The visitors were taken on an in
spection tour of Rex hospital, the
'Methodist Orphanage, the Catholic
Orphanage and St. Agnes hospital,
beneficiary institutions here, this j
morning, and lunch was served the :
white visitors at the Methodist Orph
anage and the colored guests at St.
rest M. Lester, of New York, seere-
At a public meeting tonight. Dr. For
tary of the Carnegie Corporation, will
make the principal address, and Nor
man A. Cocke, vice-chairman of the
trustees of the Endowment, will re
port on the work it has done.
Governor Ehringhaus will make the
address of welcome and will immedi
ately leave for Washington.
Chicago Is
Choked By
A Blizzard
Chicago. Dec, 11 (APi A blinding j
blizzard that stalled traffic and sent !
Chicagoans scurrying to cover had j
subsided today.
Striking yesterday, the snow stall- j
ed automobiles and snarled traffic so i
badly that scores of loop workers j
spent the night at hotels rather than
risk trying to go home. Traffic was
near normal, however, today.
More than ten inches of snow fell
and drifts were piled high in the
streets. The weather Bureau describ
ed the freak storm the worst the city
has experienced for six years.
Two men dropped dead while walk- ;
ing the snow-laded streets. Heart at- i
tack, induced by exertion, were given i
as the cause of the deaths.
Plea Seeks
Flemington, N. J., Dec. 11 LAP) —
Bruno Richard Hauptmann stood
handcuffed in county court today for
15 minutes as he listened to prelimi
nary arguments in his attorney’s de
mands on the State for a bill of parti
culars on the indictment that he
murdered Charles A. Lindbergh, Jr..
The argument on the bill of parti
culars was short-lived, for Supreme
Court Justice Thomas E. Trenchard.
who presided, postponed healings in
the matter until Thursday, when the
defense requested that he fix a date
when Edward Reilly, chief defense
counsel, could be present.
Compete As “Policemen”
Washington, Dec. 11.—(AP)— A
friendly rivalry for the title or the
administration’s No. 1 policeman ap
pears to ibe developing between At
torney General Cummings and Secre
tary Morgenthau.
Soon after Cummings took over the
Justice Department, he began an anti
crime drive, Public enemies, one after
another, were eliminated—men like
George “Machine Gun” Kelly, Harvey
Bailey, John Dillinger and “Baby
Face” Nelson.
Cummings himself announced the
arrest of Richard Hauptmann in the
Lindbergh kidnaping case. He told
Balkan Quarrel Is Ended
As Great League Triumph
Both Hungary and Yugosla
via Approve Resolution
Deploring Alexand
er’s Death
Budapest Government In
structs Its Envoys At Ge
neva To Vote for Proposal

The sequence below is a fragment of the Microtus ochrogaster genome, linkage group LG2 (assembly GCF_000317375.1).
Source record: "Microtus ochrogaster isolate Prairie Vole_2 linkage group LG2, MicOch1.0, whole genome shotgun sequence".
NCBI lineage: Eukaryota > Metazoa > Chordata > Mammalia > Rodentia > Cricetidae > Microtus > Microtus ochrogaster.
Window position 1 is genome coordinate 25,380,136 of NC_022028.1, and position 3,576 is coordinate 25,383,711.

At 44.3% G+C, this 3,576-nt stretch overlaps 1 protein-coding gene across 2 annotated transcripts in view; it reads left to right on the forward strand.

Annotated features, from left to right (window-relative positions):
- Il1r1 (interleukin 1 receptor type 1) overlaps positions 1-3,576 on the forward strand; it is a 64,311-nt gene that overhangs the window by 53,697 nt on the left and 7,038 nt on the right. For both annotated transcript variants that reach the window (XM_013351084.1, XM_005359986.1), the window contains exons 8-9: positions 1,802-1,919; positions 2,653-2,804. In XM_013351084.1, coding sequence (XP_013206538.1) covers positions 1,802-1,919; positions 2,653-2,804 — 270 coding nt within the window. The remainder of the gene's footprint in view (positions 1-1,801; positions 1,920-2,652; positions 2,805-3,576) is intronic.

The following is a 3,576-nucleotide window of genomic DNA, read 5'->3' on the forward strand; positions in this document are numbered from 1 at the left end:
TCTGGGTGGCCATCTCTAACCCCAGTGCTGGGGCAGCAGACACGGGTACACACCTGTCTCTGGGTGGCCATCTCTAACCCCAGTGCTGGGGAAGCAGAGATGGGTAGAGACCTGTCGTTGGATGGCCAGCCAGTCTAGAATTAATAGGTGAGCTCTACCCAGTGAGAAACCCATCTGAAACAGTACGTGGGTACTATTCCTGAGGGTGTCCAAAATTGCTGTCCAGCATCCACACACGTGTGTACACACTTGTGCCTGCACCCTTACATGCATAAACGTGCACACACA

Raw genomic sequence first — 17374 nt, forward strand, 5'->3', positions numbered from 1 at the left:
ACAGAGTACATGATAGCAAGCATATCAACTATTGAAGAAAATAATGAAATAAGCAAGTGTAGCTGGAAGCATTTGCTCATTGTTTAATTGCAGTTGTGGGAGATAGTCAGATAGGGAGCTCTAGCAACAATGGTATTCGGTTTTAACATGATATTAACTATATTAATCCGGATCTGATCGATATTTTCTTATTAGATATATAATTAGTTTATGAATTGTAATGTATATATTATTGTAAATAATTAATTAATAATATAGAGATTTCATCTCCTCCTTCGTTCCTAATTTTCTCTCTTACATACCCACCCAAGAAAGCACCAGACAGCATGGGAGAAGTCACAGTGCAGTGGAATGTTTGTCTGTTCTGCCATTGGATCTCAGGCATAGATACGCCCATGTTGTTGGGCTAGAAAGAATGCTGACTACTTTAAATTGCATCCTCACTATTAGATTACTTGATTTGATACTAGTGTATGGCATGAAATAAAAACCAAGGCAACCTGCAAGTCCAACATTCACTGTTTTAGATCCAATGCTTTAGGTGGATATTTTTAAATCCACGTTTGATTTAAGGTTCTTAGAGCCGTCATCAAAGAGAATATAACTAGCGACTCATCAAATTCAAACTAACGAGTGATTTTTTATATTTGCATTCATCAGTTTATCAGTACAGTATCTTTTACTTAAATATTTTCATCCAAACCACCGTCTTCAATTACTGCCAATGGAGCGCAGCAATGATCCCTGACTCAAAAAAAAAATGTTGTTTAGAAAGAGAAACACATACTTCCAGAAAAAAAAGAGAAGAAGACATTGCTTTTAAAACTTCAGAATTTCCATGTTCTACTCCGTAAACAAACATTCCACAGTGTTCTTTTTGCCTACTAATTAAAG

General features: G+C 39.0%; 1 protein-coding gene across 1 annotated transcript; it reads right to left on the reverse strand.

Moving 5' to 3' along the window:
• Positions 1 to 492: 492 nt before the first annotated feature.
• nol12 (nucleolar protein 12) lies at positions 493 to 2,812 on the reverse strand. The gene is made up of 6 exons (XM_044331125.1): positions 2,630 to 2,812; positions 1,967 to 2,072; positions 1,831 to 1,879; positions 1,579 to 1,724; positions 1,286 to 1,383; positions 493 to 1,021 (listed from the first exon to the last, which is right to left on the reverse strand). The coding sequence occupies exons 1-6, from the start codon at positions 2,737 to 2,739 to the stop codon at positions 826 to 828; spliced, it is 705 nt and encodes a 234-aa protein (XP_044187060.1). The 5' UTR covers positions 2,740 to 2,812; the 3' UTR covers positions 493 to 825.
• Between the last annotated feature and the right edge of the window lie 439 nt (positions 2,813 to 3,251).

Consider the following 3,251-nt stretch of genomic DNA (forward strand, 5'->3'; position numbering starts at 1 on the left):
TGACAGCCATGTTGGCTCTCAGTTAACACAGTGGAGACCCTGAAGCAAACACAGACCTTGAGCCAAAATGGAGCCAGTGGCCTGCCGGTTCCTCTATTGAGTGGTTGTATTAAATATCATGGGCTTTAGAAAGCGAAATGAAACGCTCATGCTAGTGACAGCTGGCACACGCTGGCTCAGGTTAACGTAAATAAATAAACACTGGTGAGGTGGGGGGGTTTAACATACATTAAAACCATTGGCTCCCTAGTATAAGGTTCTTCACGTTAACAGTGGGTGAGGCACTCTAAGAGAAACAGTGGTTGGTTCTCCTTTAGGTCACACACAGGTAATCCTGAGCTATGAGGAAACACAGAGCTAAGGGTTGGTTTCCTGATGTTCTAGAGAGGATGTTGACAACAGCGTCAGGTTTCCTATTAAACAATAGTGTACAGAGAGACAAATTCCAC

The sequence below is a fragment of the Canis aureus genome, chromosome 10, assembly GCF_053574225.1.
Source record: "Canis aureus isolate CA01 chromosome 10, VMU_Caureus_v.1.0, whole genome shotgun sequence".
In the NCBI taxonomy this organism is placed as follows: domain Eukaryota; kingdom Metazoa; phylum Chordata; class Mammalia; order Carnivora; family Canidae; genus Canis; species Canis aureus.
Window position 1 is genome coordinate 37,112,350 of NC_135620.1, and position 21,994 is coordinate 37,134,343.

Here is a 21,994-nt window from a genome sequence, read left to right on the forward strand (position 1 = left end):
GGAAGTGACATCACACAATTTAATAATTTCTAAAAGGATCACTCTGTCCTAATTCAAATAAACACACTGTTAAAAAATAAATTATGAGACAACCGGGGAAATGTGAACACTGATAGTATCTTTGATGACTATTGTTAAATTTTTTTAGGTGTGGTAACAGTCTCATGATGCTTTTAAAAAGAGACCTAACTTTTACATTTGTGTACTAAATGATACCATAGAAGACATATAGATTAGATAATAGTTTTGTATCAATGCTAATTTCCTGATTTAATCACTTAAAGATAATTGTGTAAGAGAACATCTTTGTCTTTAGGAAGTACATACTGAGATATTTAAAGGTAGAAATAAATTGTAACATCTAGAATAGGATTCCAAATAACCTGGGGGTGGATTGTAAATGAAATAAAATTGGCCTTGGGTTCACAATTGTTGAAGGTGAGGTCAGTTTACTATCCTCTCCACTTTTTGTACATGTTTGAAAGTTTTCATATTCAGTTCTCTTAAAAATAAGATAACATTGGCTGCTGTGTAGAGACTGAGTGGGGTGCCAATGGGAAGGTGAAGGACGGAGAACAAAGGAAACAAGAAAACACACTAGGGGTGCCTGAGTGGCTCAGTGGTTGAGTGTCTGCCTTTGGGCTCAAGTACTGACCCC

After Lengthy Study; Hun
gary Asked To Punish
Geneva. Dec. 11. —(AP) —A threaten
; ing Yugoslav-Hungarian quarrel was
i ended today and the agreement hail
ed by Geneva statesmen as a notable
triumph for the League of Nations.
Especially gratifying to them was
that it followed closely the removal
under League auspices of another Eu
ropean war threat. This was the Saar
basin territory plebiscite, on which a
Franco-German financial agreement
was made last week, and a solution
reached on the difficult problem of
policing the territory during the vote.
Both Hungary and Yugoslavia, at
a session of the League’s Council last
night, approved a resolution “deplor
ing" the assassination of King Alex*
ander of Yugoslavia at Marseilles
Not a dissenting vote was cast.
Hungary was asked, in a tactful
way. to take “punitive action against
any authorities whose culpabilities
have been established,” and to “com
municate to the Council the measures
which it takes to this effect.”
, Both Yugoslavia, which had charg
j ed Budapest with complicity in tne
j assassination by harboring terrorists.
; and Hungary appeared satisfied.
Statesmen of major European pow
; ers were vastly relieved when the
| governmen at Budapest after study
ing a draft of the agreement, instruct
(Continued on Page Four)
Reserve Army Materials Of
fered To Help Fill Japa
nese Orders
| Washington, Dec. 11,—(AP)—Testi
mony was presented to the Senate
Munitions Committee today that the
DuPont Powder Company arranged
with the War Department in 1922 to
get reserve army materials to make
t cartridges for sale to Japan,
i Major K. K. V. Casey, DuPont, sale*
| director, testified thuc after arrange
-1 ments were made with the govern
ment, the company found it could get
the materials elsewhere.
“But you had made the arrange
ments with the department to get the
supplies from army reserves?” Sen
; ator Clark. Democrat, Missouri ask
■ ed.
“Yes,” Casey replied. ‘‘The army
was willing to help us to tide us over.”
Casey explained the company ar
i ranged to get 160.000 rounds of am
| munition from army reserves to fill
the Japanese contracts.
newsmen how many bullets were
found in “Baby Face” after his en
counter with Justice Department
agents. He called the national crime
conference now in progress.
Then the Treasury got busy, Mor
genthau announced a fight to the fin
ish on bootleggers. The progress of
this drive is announced regularly.
Internal Revenue detectives made
new efforts to get gangster aveders
of income tax laws. When “Dutch”
Schultz surrendered in New York last
week, the Treasury said the last of
the big racketeer-income tax cases
was nearing conclusion.
11.,.-..I 1 .,.-..T *■ ■ —-~ 11 . r
- .•••.•; ... v
fr■ ' #
. , j,”” t ' '
V • 'H A' 4 ? '
gs& x mitirinnfin'iiiMiinfTim-iinnniiiiiiiiii inn jHB
Above is the market place at
Szeged, Hungary, which is crowd
ed to capacity, as pictured, now
that many of the 27,000 Hun
garians expelled from Yugoslavia
are using it as a haven, it is lo
New Money Given
For School Buses
Washington, Dee, 11 (API —The
Public Works Administration an
nounced today the grant of $183,600